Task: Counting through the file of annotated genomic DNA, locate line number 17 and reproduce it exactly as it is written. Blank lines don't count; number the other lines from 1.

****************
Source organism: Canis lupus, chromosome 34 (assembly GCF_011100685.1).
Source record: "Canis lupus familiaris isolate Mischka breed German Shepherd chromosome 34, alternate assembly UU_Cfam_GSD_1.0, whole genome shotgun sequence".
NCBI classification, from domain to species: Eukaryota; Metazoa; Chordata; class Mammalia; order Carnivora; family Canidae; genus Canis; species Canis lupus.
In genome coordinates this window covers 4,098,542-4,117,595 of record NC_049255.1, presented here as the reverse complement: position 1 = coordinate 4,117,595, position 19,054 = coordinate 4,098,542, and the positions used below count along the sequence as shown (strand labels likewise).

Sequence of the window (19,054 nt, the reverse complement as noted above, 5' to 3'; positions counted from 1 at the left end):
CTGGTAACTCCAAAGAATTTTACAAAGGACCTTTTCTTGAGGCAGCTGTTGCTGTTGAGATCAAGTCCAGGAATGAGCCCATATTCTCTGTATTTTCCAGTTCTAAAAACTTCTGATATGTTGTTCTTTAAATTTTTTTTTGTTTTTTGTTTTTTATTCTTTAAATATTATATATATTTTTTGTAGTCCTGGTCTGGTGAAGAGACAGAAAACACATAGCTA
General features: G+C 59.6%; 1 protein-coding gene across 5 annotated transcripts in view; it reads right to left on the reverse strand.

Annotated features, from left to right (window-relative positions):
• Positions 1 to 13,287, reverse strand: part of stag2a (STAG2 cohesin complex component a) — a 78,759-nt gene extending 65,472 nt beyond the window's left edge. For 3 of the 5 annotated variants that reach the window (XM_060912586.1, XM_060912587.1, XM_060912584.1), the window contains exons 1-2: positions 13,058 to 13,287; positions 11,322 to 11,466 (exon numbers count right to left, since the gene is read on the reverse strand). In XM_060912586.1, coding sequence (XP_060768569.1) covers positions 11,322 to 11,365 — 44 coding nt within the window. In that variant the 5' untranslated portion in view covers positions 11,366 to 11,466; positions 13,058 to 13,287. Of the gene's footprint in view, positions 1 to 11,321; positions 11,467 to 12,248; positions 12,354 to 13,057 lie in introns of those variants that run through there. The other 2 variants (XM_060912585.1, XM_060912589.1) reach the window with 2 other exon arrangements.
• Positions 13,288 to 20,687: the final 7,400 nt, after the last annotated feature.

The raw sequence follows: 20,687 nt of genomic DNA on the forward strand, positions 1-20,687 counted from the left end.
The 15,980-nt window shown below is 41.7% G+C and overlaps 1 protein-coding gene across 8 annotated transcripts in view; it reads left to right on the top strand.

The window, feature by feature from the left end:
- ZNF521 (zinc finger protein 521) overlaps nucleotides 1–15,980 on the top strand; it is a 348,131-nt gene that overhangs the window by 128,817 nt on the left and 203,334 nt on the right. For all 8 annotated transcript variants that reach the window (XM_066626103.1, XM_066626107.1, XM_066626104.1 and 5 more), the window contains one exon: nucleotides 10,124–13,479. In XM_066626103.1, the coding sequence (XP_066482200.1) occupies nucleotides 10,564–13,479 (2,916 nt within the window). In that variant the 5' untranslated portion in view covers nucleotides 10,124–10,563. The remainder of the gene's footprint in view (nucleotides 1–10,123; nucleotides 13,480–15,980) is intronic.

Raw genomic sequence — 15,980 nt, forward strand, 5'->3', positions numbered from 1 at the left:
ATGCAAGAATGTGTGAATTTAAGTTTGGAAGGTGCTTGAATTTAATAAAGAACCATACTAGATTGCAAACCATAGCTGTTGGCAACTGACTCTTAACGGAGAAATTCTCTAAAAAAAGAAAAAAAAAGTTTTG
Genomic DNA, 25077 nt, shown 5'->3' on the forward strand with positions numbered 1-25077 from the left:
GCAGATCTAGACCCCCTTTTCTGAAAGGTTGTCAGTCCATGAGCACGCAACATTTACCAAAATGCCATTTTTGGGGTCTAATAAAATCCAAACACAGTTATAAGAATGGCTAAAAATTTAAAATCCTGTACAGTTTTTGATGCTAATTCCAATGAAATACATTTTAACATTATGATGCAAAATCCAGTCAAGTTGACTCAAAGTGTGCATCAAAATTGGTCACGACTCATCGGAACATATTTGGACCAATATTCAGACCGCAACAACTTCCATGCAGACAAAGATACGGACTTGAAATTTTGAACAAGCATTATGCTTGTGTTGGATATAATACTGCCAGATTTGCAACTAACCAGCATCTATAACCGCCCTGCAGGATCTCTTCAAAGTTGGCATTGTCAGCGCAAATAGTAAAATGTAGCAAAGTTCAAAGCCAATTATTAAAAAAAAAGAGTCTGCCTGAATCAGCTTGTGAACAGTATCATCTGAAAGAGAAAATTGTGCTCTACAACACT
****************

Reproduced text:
Genomic DNA, 25077 nt, shown 5'->3' on the forward strand with positions numbered 1-25077 from the left: